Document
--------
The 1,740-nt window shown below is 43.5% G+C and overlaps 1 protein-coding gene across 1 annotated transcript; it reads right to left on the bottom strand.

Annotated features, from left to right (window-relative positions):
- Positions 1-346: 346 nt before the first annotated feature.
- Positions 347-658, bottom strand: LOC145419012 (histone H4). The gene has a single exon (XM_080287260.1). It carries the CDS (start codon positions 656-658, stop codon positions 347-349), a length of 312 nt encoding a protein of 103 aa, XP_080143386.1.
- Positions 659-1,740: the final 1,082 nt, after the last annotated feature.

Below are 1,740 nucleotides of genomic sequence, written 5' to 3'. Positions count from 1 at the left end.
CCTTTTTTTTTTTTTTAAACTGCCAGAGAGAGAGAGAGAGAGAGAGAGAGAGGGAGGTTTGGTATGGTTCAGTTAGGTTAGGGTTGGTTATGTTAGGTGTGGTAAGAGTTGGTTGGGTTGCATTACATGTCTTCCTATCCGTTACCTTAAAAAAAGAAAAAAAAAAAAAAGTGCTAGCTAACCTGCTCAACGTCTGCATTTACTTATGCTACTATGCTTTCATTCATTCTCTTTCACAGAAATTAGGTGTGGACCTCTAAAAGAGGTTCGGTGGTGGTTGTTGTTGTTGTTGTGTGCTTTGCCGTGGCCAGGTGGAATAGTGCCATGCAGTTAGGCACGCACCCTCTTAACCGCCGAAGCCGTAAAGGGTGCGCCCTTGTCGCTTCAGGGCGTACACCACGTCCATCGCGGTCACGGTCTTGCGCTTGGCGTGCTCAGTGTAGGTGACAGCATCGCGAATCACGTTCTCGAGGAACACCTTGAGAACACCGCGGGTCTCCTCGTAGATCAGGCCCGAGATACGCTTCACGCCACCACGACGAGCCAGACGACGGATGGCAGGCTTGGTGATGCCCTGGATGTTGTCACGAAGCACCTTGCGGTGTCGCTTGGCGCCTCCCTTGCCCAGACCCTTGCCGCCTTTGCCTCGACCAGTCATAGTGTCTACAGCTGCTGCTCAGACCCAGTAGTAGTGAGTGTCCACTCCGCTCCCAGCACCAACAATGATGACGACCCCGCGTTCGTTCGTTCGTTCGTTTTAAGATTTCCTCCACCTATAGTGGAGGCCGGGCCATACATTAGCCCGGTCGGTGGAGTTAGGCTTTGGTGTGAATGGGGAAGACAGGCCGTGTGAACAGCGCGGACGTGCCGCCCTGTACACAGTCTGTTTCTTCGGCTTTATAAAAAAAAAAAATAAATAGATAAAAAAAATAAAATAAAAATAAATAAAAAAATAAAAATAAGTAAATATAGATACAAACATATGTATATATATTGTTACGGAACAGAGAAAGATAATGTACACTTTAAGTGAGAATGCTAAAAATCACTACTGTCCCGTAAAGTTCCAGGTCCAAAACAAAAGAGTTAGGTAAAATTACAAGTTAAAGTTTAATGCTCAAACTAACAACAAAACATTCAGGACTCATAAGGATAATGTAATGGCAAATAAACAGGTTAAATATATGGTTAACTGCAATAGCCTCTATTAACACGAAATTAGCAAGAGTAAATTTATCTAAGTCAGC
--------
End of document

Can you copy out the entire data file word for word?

The 1,740-nt window shown below is 43.5% G+C and overlaps 1 protein-coding gene across 1 annotated transcript; it reads right to left on the bottom strand.

Annotated features, from left to right (window-relative positions):
- Positions 1-346: 346 nt before the first annotated feature.
- Positions 347-658, bottom strand: LOC145419012 (histone H4). The gene has a single exon (XM_080287260.1). It carries the CDS (start codon positions 656-658, stop codon positions 347-349), a length of 312 nt encoding a protein of 103 aa, XP_080143386.1.
- Positions 659-1,740: the final 1,082 nt, after the last annotated feature.

Below are 1,740 nucleotides of genomic sequence, written 5' to 3'. Positions count from 1 at the left end.
CCTTTTTTTTTTTTTTAAACTGCCAGAGAGAGAGAGAGAGAGAGAGAGAGAGGGAGGTTTGGTATGGTTCAGTTAGGTTAGGGTTGGTTATGTTAGGTGTGGTAAGAGTTGGTTGGGTTGCATTACATGTCTTCCTATCCGTTACCTTAAAAAAAGAAAAAAAAAAAAAAGTGCTAGCTAACCTGCTCAACGTCTGCATTTACTTATGCTACTATGCTTTCATTCATTCTCTTTCACAGAAATTAGGTGTGGACCTCTAAAAGAGGTTCGGTGGTGGTTGTTGTTGTTGTTGTGTGCTTTGCCGTGGCCAGGTGGAATAGTGCCATGCAGTTAGGCACGCACCCTCTTAACCGCCGAAGCCGTAAAGGGTGCGCCCTTGTCGCTTCAGGGCGTACACCACGTCCATCGCGGTCACGGTCTTGCGCTTGGCGTGCTCAGTGTAGGTGACAGCATCGCGAATCACGTTCTCGAGGAACACCTTGAGAACACCGCGGGTCTCCTCGTAGATCAGGCCCGAGATACGCTTCACGCCACCACGACGAGCCAGACGACGGATGGCAGGCTTGGTGATGCCCTGGATGTTGTCACGAAGCACCTTGCGGTGTCGCTTGGCGCCTCCCTTGCCCAGACCCTTGCCGCCTTTGCCTCGACCAGTCATAGTGTCTACAGCTGCTGCTCAGACCCAGTAGTAGTGAGTGTCCACTCCGCTCCCAGCACCAACAATGATGACGACCCCGCGTTCGTTCGTTCGTTCGTTTTAAGATTTCCTCCACCTATAGTGGAGGCCGGGCCATACATTAGCCCGGTCGGTGGAGTTAGGCTTTGGTGTGAATGGGGAAGACAGGCCGTGTGAACAGCGCGGACGTGCCGCCCTGTACACAGTCTGTTTCTTCGGCTTTATAAAAAAAAAAAATAAATAGATAAAAAAAATAAAATAAAAATAAATAAAAAAATAAAAATAAGTAAATATAGATACAAACATATGTATATATATTGTTACGGAACAGAGAAAGATAATGTACACTTTAAGTGAGAATGCTAAAAATCACTACTGTCCCGTAAAGTTCCAGGTCCAAAACAAAAGAGTTAGGTAAAATTACAAGTTAAAGTTTAATGCTCAAACTAACAACAAAACATTCAGGACTCATAAGGATAATGTAATGGCAAATAAACAGGTTAAATATATGGTTAACTGCAATAGCCTCTATTAACACGAAATTAGCAAGAGTAAATTTATCTAAGTCAGC